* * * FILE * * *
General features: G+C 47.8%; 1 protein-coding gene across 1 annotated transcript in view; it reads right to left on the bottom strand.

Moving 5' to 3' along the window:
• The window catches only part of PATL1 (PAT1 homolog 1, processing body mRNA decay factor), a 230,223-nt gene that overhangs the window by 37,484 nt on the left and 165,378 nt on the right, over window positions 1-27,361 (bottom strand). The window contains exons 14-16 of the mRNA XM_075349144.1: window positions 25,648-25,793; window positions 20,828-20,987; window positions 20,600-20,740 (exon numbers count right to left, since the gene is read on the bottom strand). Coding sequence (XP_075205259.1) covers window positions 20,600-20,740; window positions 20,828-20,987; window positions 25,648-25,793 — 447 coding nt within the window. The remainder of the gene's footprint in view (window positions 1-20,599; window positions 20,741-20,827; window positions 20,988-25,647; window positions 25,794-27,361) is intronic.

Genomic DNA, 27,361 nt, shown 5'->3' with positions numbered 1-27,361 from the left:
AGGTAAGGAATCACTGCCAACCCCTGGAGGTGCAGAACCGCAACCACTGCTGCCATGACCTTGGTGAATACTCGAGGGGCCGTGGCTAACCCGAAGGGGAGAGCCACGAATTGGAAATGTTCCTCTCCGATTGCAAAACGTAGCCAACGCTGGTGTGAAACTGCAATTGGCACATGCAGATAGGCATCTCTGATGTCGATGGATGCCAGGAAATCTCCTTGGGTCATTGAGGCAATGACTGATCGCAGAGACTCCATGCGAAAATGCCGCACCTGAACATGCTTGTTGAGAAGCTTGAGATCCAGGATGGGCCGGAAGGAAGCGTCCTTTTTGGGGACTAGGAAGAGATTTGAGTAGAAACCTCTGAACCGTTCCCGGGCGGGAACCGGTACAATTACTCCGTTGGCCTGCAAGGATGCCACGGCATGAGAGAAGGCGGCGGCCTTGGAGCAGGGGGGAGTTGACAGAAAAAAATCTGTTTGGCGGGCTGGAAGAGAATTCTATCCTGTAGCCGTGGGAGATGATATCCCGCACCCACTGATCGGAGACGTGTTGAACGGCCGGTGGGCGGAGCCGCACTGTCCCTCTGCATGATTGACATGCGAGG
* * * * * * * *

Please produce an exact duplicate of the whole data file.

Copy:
General features: G+C 47.8%; 1 protein-coding gene across 1 annotated transcript in view; it reads right to left on the bottom strand.

Moving 5' to 3' along the window:
• The window catches only part of PATL1 (PAT1 homolog 1, processing body mRNA decay factor), a 230,223-nt gene that overhangs the window by 37,484 nt on the left and 165,378 nt on the right, over window positions 1-27,361 (bottom strand). The window contains exons 14-16 of the mRNA XM_075349144.1: window positions 25,648-25,793; window positions 20,828-20,987; window positions 20,600-20,740 (exon numbers count right to left, since the gene is read on the bottom strand). Coding sequence (XP_075205259.1) covers window positions 20,600-20,740; window positions 20,828-20,987; window positions 25,648-25,793 — 447 coding nt within the window. The remainder of the gene's footprint in view (window positions 1-20,599; window positions 20,741-20,827; window positions 20,988-25,647; window positions 25,794-27,361) is intronic.

Genomic DNA, 27,361 nt, shown 5'->3' with positions numbered 1-27,361 from the left:
AGGTAAGGAATCACTGCCAACCCCTGGAGGTGCAGAACCGCAACCACTGCTGCCATGACCTTGGTGAATACTCGAGGGGCCGTGGCTAACCCGAAGGGGAGAGCCACGAATTGGAAATGTTCCTCTCCGATTGCAAAACGTAGCCAACGCTGGTGTGAAACTGCAATTGGCACATGCAGATAGGCATCTCTGATGTCGATGGATGCCAGGAAATCTCCTTGGGTCATTGAGGCAATGACTGATCGCAGAGACTCCATGCGAAAATGCCGCACCTGAACATGCTTGTTGAGAAGCTTGAGATCCAGGATGGGCCGGAAGGAAGCGTCCTTTTTGGGGACTAGGAAGAGATTTGAGTAGAAACCTCTGAACCGTTCCCGGGCGGGAACCGGTACAATTACTCCGTTGGCCTGCAAGGATGCCACGGCATGAGAGAAGGCGGCGGCCTTGGAGCAGGGGGGAGTTGACAGAAAAAAATCTGTTTGGCGGGCTGGAAGAGAATTCTATCCTGTAGCCGTGGGAGATGATATCCCGCACCCACTGATCGGAGACGTGTTGAACGGCCGGTGGGCGGAGCCGCACTGTCCCTCTGCATGATTGACATGCGAGG